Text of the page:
Memory maker SK Hynix has boasted of a massive jump in profit for its latest quarterly financial report, though has news that will come as an unsurprising disappointment to all: Component supply will continue to fall short of demand into the foreseeable future, sustaining high prices.
In its latest financial report for the first quarter of the year, memory maker SK Hynix - the world's second-largest supplier of memory both volatile and non-volatile, behind industry giant Samsung - boasted of a 64 percent increase in net profit from the quarter a year prior, despite shipments of both volatile DRAM and non-volatile NAND flash memory chips decreasing five percent and 10 percent quarter-on-quarter owing to seasonal variance. In terms of sales volume, that equates to a 39 percent jump year-on-year - a figure which SK Hynix executives warn is not coming close to meeting demand for parts.
'Despite the industry's efforts to introduce new production methods and increase shipments,' SK Hynix told analysts and investors in a statement following the earnings filing, 'supply will remain insufficient.' Demand exceeding supply is a good thing for SK Hynix and its various rivals in the memory market, but not so good for consumers: Prices are expected to remain inflated over historical values for the foreseeable future, across both DRAM and NAND flash markets - meaning your next build isn't going to get cheaper any time soon.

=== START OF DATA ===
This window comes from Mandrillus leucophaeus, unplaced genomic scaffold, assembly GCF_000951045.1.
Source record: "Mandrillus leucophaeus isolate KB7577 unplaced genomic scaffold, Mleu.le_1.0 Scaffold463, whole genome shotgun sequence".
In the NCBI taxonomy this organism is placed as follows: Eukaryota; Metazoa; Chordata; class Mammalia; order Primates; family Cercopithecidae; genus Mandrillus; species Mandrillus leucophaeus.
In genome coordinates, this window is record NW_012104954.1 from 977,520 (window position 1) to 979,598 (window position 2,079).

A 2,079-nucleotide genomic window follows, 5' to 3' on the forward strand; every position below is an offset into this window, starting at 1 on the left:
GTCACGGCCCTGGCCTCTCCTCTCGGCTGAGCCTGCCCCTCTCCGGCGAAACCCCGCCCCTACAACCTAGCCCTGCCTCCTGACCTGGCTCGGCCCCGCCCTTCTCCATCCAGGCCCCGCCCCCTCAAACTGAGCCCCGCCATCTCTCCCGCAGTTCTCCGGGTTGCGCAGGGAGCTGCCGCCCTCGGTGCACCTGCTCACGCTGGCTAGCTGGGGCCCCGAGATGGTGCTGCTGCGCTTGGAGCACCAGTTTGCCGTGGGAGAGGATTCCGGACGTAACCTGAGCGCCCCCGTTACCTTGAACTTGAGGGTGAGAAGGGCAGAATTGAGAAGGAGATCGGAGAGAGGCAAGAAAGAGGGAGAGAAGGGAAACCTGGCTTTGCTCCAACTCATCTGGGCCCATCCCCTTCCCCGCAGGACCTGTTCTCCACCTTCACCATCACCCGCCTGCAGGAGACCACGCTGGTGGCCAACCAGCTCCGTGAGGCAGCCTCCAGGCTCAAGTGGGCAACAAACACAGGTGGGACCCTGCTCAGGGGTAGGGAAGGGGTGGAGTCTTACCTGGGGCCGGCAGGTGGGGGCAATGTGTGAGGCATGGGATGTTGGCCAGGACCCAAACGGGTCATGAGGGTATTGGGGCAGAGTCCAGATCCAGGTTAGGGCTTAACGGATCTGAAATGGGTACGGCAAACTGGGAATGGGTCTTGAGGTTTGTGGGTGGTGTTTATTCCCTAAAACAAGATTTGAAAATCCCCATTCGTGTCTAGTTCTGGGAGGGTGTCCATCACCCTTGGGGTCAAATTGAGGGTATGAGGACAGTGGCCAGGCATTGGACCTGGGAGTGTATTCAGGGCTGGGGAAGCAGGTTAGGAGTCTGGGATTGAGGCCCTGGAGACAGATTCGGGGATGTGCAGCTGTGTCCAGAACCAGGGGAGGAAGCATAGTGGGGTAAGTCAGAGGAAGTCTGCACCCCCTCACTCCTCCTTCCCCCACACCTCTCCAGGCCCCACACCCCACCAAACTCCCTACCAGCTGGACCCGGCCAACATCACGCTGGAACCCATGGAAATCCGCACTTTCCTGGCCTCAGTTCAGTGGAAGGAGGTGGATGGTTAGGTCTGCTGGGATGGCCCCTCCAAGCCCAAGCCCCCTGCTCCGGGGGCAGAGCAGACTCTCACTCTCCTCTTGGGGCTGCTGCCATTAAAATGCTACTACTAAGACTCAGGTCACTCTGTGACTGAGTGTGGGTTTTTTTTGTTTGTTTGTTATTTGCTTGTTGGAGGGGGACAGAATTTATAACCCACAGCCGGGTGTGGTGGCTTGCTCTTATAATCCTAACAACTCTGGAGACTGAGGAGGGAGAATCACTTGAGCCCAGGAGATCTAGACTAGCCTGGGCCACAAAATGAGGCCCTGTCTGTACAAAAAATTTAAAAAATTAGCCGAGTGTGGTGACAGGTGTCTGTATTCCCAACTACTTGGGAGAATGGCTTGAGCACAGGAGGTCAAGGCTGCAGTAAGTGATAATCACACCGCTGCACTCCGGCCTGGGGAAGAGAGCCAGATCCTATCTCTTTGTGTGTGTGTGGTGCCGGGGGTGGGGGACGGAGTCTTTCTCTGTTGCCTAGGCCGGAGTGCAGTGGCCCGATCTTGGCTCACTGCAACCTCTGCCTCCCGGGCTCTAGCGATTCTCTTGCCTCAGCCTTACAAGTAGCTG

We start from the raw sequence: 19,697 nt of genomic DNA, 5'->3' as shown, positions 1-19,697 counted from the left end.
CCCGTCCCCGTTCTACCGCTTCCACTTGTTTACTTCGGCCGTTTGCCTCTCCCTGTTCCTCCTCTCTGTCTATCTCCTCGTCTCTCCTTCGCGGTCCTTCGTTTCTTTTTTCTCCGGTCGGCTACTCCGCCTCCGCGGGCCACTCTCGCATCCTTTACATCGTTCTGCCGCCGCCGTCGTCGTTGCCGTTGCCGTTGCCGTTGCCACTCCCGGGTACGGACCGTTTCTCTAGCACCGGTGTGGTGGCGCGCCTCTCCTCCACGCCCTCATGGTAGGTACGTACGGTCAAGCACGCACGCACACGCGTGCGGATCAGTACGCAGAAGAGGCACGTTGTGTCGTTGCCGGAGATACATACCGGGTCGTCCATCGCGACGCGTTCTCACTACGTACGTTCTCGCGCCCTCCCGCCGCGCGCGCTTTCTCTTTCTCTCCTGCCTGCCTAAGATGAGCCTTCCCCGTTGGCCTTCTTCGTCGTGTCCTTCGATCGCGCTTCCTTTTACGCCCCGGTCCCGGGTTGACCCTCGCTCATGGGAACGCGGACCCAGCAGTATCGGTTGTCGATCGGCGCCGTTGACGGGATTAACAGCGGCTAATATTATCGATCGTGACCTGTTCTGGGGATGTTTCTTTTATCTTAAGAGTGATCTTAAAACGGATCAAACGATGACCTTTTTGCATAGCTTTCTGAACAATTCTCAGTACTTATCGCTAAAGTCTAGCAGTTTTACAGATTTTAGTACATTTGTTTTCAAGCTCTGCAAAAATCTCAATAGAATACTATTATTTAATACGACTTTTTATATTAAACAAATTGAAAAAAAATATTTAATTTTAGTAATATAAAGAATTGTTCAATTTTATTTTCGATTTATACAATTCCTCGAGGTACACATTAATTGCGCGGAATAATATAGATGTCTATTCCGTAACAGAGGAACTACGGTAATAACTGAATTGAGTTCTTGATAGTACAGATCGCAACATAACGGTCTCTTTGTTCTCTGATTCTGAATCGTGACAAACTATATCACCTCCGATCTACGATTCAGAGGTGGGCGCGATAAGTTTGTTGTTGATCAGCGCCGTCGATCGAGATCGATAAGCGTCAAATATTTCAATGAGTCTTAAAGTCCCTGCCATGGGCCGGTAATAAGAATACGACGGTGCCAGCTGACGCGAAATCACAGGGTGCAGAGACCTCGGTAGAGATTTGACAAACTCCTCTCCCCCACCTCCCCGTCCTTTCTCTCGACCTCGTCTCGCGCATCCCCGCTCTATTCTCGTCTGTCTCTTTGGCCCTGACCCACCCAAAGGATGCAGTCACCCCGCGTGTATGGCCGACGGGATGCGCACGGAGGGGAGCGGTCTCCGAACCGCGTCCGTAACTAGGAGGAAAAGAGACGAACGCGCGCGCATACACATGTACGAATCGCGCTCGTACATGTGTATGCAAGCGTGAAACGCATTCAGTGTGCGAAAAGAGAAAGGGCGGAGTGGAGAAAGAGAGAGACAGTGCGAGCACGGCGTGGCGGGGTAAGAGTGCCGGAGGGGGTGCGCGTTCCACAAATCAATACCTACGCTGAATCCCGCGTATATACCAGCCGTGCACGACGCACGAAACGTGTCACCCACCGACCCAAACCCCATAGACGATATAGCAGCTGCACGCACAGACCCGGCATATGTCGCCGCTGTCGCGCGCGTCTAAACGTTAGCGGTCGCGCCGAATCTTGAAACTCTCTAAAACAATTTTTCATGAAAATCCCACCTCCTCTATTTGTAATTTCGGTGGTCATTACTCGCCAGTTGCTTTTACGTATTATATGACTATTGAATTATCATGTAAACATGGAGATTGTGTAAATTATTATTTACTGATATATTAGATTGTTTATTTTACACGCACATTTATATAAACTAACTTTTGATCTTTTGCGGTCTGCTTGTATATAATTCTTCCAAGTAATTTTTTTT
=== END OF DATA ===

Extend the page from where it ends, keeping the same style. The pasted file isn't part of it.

SK Hynix has confirmed that its expansion into a new facility in South Korea's Cheongju is on-track for a timely completion, which will allow it to increase its output - though not whether a single additional fabrication facility will have enough of an impact on supply to see retail prices fall.
April 7 2020 | 14:00